TOC of the series
The next transformation affects tests. You can stick with
check-engine/racket-tests, but it is much more common to rely on the functionality of
rackunit has its own set of functions. For our tests so far we need
check-false, for tests whose expected result is
check-equal? for the rest of the cases.
Tests can go in its own file, at the end of the file, or, as you are accustomed to, intermixed with function definitions. If you, as many Racket programmers, prefer the latter behavior, you need to put tests in a submodule within the file, which is a module itself. To do so place your tests inside
(module+ test ...) one per unit tested. It is common to introduce this form in the initial require section, too, with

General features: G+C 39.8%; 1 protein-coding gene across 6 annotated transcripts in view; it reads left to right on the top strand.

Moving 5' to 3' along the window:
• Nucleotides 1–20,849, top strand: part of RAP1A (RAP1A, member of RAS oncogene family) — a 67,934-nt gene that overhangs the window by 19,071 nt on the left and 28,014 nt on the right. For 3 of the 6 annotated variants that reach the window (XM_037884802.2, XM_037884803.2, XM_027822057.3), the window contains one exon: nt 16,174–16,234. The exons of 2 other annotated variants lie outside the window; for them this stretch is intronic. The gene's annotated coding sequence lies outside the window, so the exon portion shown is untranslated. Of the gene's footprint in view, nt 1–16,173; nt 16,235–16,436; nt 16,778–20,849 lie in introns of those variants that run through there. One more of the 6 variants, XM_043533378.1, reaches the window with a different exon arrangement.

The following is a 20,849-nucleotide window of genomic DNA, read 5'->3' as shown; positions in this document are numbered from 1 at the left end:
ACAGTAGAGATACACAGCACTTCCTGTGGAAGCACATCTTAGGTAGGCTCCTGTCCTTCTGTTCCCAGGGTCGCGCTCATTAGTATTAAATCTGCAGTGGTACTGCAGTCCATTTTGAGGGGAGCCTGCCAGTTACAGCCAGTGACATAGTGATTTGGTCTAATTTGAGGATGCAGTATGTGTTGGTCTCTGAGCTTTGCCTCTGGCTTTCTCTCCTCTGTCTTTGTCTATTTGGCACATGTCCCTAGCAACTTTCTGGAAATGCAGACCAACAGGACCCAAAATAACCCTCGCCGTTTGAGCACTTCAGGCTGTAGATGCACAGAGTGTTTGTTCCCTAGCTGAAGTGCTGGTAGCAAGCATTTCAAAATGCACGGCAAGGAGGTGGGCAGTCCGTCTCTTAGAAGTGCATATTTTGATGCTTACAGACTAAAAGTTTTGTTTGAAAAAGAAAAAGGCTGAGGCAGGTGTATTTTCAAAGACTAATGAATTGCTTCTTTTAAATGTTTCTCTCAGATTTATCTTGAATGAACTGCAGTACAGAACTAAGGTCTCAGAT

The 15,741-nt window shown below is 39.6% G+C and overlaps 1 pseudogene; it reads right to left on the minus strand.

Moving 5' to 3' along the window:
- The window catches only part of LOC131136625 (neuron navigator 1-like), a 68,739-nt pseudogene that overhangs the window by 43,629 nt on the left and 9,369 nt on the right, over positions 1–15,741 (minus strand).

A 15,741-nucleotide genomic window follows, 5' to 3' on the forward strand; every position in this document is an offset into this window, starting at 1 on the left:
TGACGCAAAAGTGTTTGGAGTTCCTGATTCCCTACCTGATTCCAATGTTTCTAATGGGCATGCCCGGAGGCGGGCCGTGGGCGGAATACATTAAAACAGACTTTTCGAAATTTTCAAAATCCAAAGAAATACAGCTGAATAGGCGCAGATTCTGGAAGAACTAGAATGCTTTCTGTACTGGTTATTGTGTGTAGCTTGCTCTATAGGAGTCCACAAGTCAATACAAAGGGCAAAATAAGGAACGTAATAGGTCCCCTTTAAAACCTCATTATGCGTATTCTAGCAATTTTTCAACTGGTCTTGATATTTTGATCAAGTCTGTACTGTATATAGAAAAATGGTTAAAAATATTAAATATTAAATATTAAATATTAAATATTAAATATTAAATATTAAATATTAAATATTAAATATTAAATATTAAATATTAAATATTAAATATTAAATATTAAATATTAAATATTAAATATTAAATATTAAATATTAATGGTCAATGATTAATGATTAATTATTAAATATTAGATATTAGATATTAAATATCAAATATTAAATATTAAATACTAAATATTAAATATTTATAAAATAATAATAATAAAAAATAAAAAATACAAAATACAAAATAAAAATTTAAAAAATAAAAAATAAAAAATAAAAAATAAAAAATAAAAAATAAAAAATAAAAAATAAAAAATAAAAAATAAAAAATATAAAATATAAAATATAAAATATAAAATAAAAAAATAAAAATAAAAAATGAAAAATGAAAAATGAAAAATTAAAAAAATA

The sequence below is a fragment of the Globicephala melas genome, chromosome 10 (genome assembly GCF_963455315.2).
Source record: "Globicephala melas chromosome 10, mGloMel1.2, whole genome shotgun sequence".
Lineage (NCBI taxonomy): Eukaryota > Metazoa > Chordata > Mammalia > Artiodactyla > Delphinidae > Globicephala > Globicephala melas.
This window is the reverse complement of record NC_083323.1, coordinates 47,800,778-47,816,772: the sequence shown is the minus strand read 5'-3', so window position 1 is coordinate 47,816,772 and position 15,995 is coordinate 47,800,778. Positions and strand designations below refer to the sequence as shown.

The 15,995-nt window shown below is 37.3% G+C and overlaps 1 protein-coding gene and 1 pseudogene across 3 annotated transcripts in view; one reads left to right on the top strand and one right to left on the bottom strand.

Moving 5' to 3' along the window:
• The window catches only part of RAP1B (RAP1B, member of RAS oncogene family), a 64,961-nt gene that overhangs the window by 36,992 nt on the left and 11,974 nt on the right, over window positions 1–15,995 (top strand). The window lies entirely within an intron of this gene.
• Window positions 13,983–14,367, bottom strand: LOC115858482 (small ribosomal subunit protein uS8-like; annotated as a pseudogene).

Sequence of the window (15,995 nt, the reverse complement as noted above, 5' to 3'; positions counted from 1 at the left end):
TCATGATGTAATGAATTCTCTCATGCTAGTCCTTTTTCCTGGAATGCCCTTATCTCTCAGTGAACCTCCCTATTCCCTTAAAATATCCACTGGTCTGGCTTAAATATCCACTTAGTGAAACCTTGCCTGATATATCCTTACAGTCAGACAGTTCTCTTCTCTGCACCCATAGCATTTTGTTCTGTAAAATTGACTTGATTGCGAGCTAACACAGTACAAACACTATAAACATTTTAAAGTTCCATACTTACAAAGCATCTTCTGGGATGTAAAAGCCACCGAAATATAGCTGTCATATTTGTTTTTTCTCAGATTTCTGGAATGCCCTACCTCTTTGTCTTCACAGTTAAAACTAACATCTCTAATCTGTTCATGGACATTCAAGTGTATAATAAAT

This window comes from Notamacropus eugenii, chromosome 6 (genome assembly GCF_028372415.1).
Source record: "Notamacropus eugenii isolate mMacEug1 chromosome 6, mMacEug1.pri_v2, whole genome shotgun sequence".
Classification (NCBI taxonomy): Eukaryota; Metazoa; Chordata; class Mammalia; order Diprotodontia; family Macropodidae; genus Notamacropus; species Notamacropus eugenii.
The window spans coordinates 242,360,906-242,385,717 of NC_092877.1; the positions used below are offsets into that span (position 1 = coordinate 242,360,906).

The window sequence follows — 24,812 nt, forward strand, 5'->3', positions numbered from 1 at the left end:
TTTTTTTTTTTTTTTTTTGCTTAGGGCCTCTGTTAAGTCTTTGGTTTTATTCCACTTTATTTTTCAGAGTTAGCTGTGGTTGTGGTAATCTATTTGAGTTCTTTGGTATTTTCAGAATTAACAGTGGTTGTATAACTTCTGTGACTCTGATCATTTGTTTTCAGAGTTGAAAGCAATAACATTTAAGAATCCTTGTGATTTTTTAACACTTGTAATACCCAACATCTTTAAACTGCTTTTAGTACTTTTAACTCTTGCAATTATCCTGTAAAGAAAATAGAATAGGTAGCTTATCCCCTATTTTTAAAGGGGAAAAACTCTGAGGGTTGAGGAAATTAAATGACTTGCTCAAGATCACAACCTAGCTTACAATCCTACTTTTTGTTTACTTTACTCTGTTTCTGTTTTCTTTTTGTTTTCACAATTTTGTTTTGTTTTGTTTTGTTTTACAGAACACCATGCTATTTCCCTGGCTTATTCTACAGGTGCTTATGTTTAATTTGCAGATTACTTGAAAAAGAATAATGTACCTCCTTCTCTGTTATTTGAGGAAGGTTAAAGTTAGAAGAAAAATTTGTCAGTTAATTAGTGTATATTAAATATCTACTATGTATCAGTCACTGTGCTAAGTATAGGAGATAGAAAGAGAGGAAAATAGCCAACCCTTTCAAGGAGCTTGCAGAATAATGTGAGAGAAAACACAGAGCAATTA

(require rackunit) and whatever will be shared by other test submodules below.
Another transformation that we carry out now is to be more specific about the functions per loaded module we are going to use.
require supports this, a functionality only available in Racket. The benefits are twofold: you require only what you need, which is more efficient, and you always know exactly where your functions come from.
For more information about
only-in, see Imports: require [The Racket Guide].
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